Mousterian Tools Mousterian Tools

Settlements • • • People of the Mousterian culture lived in open sites, caves, Settlements • • • People of the Mousterian culture lived in open sites, caves, and rock shelters. Windbreaks of poles and skin were placed at the cave opening for protection against severe weather. Fire was used for cooking, warmth, light, and keeping predators at bay.

Excavation of the Tabun Cave, Mt. Carmel, Israel Excavation of the Tabun Cave, Mt. Carmel, Israel

Shanidar 1 • • • Among the individuals buried at Shanidar cave is the Shanidar 1 • • • Among the individuals buried at Shanidar cave is the skeleton of a onearmed, partially blind, crippled man. He could not have hunted or gathered food on his own. Some believe his survival is proof of Neandertal compassion and humanity

Subsistence • • • Remains of animal bones demonstrate that Neandertals were successful hunters. Subsistence • • • Remains of animal bones demonstrate that Neandertals were successful hunters. Used close-proximity spears for hunting (spear thrower and bow and arrow weren’t invented until the Upper Paleolithic). Patterns of trauma in Neandertal remains match those of contemporary rodeo performers, indicating close proximity to prey.

Symbolic Behavior • • Prevailing consensus has been that Neandertals were capable of articulate Symbolic Behavior • • Prevailing consensus has been that Neandertals were capable of articulate speech. Even if Neandertals did speak, they did not have the same language capabilities of modern Homo sapiens.

Burials • • • Neanderthals buried their dead. Their burials included grave goods like Burials • • • Neanderthals buried their dead. Their burials included grave goods like animal bones and stone tools. They placed the bodies of their dead in a flexed position.

Key Neandertal Fossil Discoveries Site Dates (y. a. ) Human Remains Vindija (Croatia) 42, Key Neandertal Fossil Discoveries Site Dates (y. a. ) Human Remains Vindija (Croatia) 42, 000– 28, 000 35 specimens; cranial fragments La Chapelle (France) 50, 000 Nearly complete male skeleton Shanidar (Iraq) 70, 000– 60, 000 9 partial skeletons Tabun (Israel) 110, 000 date uncertain 2 or 3 individuals, almost complete female skeleton Krapina (Croatia) 125, 000 – 120, 000 Up to 40 individuals, fragmentary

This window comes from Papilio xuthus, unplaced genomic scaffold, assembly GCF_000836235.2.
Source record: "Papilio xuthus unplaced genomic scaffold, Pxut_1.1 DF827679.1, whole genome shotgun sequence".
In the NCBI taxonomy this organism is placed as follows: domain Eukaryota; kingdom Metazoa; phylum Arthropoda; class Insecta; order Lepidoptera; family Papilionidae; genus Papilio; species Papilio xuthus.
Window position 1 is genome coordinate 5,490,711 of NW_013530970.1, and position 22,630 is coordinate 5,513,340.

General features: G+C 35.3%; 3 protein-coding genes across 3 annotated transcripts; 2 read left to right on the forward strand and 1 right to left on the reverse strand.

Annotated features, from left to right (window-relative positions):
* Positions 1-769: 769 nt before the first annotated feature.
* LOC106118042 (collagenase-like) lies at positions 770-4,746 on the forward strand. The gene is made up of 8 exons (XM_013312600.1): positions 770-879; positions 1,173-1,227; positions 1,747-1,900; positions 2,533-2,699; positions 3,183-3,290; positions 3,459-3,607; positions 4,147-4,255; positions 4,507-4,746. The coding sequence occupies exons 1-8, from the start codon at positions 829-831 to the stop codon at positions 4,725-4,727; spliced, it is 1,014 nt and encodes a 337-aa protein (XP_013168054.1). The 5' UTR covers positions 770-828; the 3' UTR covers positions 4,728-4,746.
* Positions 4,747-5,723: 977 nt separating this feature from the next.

Cultural Contrasts: Neandertals and Upper Paleolithic Modern Humans Neandertals Tool Technology Upper Paleolithic Modern Cultural Contrasts: Neandertals and Upper Paleolithic Modern Humans Neandertals Tool Technology Upper Paleolithic Modern Humans Numerous flake tools; few, however, apparently for highly specialized functions; use of bone, antler, or ivory very rare; relatively few tools with more than one or two parts Many more varieties of stone tools; many apparently for specialized functions; frequent use of bone, antler, and ivory; many more tools comprised of two or more component parts

Cultural Contrasts: Neandertals and Upper Paleolithic Modern Humans Neandertals Hunting Efficiency and Weapons Stone Cultural Contrasts: Neandertals and Upper Paleolithic Modern Humans Neandertals Hunting Efficiency and Weapons Stone Material Transport Upper Paleolithic Modern Humans No long-distance Use of spear-thrower and bow hunting weapons; and arrow; wider range of close-proximity social contacts, permitting weapons used more organized hunting (more likelihood of parties injury) Stone materials transported only short distances Stone tool raw materials transported over longer distances, implies wider social networks and trade

Cultural Contrasts: Neandertals and Upper Paleolithic Modern Humans Artwork uncommon; Artwork much more small; Cultural Contrasts: Neandertals and Upper Paleolithic Modern Humans Artwork uncommon; Artwork much more small; mostly of a common, including personal nature; some transportable objects as well items misinterpreted as as elaborate cave art; well “art”; others may be executed, using a variety of intrusive from overlying materials and techniques; Upper Paleolithic stylistic sophistication contexts; cave art absent Neandertals Art

Cultural Contrasts: Neandertals and Upper Paleolithic Modern Humans Neandertals Burial Upper Paleolithic Modern Humans Cultural Contrasts: Neandertals and Upper Paleolithic Modern Humans Neandertals Burial Upper Paleolithic Modern Humans Deliberate burial at several sites; graves unelaborated; graves frequently lack artifacts Burials much more complex, frequently including both tools and remains of animals

Phylogeny of genus Homo Phylogeny of genus Homo

Phylogeny of genus Homo Phylogeny of genus Homo

Three Major Evolutionary Transitions 1. 2. 3. Transition from early Homo to H. erectus. Three Major Evolutionary Transitions 1. 2. 3. Transition from early Homo to H. erectus. Geographically limited to Africa and occurred rapidly. Transition of H. erectus grading into early H. sapiens. Not geographically limited, but occurred slowly and unevenly. Transition from Archaic H. sapiens to anatomically modern H. sapiens.